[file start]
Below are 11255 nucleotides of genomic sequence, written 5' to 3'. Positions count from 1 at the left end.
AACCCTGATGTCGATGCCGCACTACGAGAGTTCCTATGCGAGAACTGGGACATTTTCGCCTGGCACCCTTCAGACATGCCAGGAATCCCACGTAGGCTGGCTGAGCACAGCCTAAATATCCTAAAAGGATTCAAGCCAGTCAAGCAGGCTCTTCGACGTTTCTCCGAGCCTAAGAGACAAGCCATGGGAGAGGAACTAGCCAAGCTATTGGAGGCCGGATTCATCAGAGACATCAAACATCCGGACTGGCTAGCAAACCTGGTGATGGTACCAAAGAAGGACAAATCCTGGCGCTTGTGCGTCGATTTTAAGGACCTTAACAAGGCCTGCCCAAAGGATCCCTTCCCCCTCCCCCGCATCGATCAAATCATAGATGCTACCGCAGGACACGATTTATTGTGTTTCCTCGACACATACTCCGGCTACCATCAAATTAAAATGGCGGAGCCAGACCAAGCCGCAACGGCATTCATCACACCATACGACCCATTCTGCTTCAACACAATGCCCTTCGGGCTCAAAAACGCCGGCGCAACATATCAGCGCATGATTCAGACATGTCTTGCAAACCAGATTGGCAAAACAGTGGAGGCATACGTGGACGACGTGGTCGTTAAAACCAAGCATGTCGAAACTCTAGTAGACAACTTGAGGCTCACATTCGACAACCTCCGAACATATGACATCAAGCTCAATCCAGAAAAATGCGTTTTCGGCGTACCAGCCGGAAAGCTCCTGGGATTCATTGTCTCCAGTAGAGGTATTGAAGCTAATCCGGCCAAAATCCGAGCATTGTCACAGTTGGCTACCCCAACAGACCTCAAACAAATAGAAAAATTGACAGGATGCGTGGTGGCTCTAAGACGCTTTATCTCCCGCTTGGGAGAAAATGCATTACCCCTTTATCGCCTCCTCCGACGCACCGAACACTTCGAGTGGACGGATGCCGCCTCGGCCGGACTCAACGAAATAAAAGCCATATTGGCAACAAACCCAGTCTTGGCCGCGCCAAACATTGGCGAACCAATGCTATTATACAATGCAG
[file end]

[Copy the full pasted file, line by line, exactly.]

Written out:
Below are 11255 nucleotides of genomic sequence, written 5' to 3'. Positions count from 1 at the left end.
AACCCTGATGTCGATGCCGCACTACGAGAGTTCCTATGCGAGAACTGGGACATTTTCGCCTGGCACCCTTCAGACATGCCAGGAATCCCACGTAGGCTGGCTGAGCACAGCCTAAATATCCTAAAAGGATTCAAGCCAGTCAAGCAGGCTCTTCGACGTTTCTCCGAGCCTAAGAGACAAGCCATGGGAGAGGAACTAGCCAAGCTATTGGAGGCCGGATTCATCAGAGACATCAAACATCCGGACTGGCTAGCAAACCTGGTGATGGTACCAAAGAAGGACAAATCCTGGCGCTTGTGCGTCGATTTTAAGGACCTTAACAAGGCCTGCCCAAAGGATCCCTTCCCCCTCCCCCGCATCGATCAAATCATAGATGCTACCGCAGGACACGATTTATTGTGTTTCCTCGACACATACTCCGGCTACCATCAAATTAAAATGGCGGAGCCAGACCAAGCCGCAACGGCATTCATCACACCATACGACCCATTCTGCTTCAACACAATGCCCTTCGGGCTCAAAAACGCCGGCGCAACATATCAGCGCATGATTCAGACATGTCTTGCAAACCAGATTGGCAAAACAGTGGAGGCATACGTGGACGACGTGGTCGTTAAAACCAAGCATGTCGAAACTCTAGTAGACAACTTGAGGCTCACATTCGACAACCTCCGAACATATGACATCAAGCTCAATCCAGAAAAATGCGTTTTCGGCGTACCAGCCGGAAAGCTCCTGGGATTCATTGTCTCCAGTAGAGGTATTGAAGCTAATCCGGCCAAAATCCGAGCATTGTCACAGTTGGCTACCCCAACAGACCTCAAACAAATAGAAAAATTGACAGGATGCGTGGTGGCTCTAAGACGCTTTATCTCCCGCTTGGGAGAAAATGCATTACCCCTTTATCGCCTCCTCCGACGCACCGAACACTTCGAGTGGACGGATGCCGCCTCGGCCGGACTCAACGAAATAAAAGCCATATTGGCAACAAACCCAGTCTTGGCCGCGCCAAACATTGGCGAACCAATGCTATTATACAATGCAG